In Bengaluru, the land of innovation and startups, could its civic authorities be far behind? Unfortunately for the city's residents, however, innovation in the BBMP often strays into zany and bizarre tangents. Even as outrage regularly erupts over deteriorating civic conditions, it is often a big question if the BBMP's unique solutions improve or degrade the situation further.
Here are the best of the worst ideas of Bengaluruâ€™s civic body:
A goods train to export Bengaluruâ€™s waste
As odd as it sounds, the BBMP had, in January, suggested that a goods train be used to transport the cityâ€™s waste to Marikuppam near Kolar Gold Fields (KGF), Madhugiri and Tumakuru, where they plan to set up various â€˜garbage management plants.â€™
The plan, that may have been good on paper, had angered the residents of KGF, who took to the streets, demanding the plan be put on the backburner.
Despite the protests, the Palike is mulling over finding other areas to dump the waste, rather than rectifying the issue of the landfills, which are packed to the rafters.
Driverless pod taxis
As Bengaluruâ€™s choked roads continue to be a running joke for most commuters, the BBMP has baffled urban planners once again.
The technologically-challenged Palike, which finds it difficult to keep its website up to date, has come up with a futuristic sci-fi idea to introduce driverless pod taxis in Bengaluru.
The planned taxi network has a carriage capacity of six persons per pod and the BBMP claims that 15,000 people can be transported within one hour.
Experts, however, argue that with a project like the pod taxi, the amount of investment versus the capacity of the system (the number of people who can be carried through a particular point in a certain amount of time) is completely asymmetrical.
With over 3,000 pigs trotting about the city streets and rummaging about garbage dumps, Bengaluru now has a new problem.
When 110 new villages were added to the Bengaluru limits in 2005, little did the BBMP realise that in addition to the mounting civic issues, they would have to deal with a drove of pigs as well.
As a solution, the Palike floated tenders for catching pigs in 2011. It had no takers. Finally, in 2014, one contractor came forwards and caught 378 pigs and then gave up.
The nexus between the pig breeders and the catchers has rendered the BBMPâ€™s plan futile and the Palike has not yet come up with a plan to get rid of the pigs on the city streets.
Bringing back pay-and-park on roadsides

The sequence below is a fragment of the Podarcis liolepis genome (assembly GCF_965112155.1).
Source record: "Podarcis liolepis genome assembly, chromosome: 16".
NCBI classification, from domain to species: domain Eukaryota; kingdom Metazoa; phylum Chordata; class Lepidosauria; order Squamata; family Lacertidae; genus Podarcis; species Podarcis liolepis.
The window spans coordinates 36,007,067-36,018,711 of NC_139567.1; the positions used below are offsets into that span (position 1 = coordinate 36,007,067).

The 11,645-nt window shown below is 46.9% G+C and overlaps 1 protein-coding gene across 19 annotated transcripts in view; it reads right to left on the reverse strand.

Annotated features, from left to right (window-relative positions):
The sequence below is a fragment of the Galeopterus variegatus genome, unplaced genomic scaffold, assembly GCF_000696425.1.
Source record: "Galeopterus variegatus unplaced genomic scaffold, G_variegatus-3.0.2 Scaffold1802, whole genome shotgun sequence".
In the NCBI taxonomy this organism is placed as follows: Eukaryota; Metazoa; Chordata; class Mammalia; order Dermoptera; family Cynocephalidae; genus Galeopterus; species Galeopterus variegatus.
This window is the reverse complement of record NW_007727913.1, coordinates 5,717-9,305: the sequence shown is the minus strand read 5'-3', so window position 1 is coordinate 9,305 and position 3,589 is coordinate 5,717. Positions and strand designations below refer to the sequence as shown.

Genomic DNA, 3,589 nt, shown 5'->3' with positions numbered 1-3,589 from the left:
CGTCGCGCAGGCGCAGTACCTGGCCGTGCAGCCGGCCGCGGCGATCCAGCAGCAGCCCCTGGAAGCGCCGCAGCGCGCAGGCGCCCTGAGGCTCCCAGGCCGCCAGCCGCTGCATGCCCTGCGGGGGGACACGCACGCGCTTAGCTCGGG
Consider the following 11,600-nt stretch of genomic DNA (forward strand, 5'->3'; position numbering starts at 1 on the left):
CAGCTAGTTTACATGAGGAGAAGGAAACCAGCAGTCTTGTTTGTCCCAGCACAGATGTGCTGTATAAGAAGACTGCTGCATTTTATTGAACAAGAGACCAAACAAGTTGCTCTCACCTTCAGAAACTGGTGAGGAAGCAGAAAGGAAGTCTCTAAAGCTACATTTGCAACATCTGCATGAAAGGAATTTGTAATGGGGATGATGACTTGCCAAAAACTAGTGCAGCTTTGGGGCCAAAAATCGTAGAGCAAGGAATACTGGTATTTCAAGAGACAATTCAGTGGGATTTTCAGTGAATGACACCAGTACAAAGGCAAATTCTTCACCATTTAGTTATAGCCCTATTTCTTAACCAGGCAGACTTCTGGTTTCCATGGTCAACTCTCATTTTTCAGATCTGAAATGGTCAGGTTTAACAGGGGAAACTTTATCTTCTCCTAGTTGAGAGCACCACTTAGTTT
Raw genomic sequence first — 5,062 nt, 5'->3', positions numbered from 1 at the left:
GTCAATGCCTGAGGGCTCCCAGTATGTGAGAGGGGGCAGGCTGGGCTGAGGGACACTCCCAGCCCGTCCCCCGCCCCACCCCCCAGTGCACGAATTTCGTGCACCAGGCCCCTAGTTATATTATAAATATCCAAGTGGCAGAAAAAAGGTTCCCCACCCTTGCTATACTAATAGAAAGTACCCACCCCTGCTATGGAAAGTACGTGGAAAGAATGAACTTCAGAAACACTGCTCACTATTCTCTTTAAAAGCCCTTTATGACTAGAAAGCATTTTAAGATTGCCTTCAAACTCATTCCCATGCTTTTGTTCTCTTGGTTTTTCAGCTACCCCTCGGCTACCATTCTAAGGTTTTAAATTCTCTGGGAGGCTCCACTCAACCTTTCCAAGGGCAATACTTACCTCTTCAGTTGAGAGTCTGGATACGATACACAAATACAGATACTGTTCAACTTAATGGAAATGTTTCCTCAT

Crowded with vehicles of all shapes and sizes, thereâ€™s little space on Bengaluruâ€™s roads today. But the BBMP believes thereâ€™s nothing wrong with parking vehicles on the already choking roads.
The BBMP is planning to reintroduce the â€˜pay and park systemâ€™ on the cityâ€™s roads. Under this system, vehicles can be parked on a designated side of the road.
This system was, however, scrapped in 2005 due to increasing traffic jams in the city.
But now, the municipal body has learnt no lessons and got the governmentâ€™s nod to reboot the plan.
The reason: Besides boosting revenue, the Palike believes that it will instil â€˜disciplineâ€™ among motorists.
Tunnel roads to decongest the traffic problem
Although Bengaluru Development Minister KJ George has faced the ire of city residents for proposing to construct tunnel roads in 2017, the Palike was a step ahead and had proposed the idea in 2010.
The idea of the proposal was to decongest Bengaluruâ€™s growing traffic. However, the plan was then put on hold due to feasibility issues. But seven years later, tunnel roads are being mooted as a possible solution once again.
Ban on large dogs in apartments
While many have criticised BBMP for its strange and unfeasible plans of grandeur, the Palike managed to outrage dog lovers.
The BBMP had sent out a set of draft guidelines for approval, putting restrictions on the number and kind of pets people are permitted to keep.
The BBMPâ€™s Animal Husbandry Department has listed a set of dog breeds like German Shepherd, English Mastiffs, Alaskan Malamute, Golden Retriever, Rottweiler, Great Danes and St Bernard as large animals and cannot be kept in apartment buildings.
If implemented, the guidelines also restrict apartment residents from having more than one small-sized pet in their homes.
Apartment-dwellers are the ones most hit by the proposed rules as independent home owners are allowed to have up to three pets.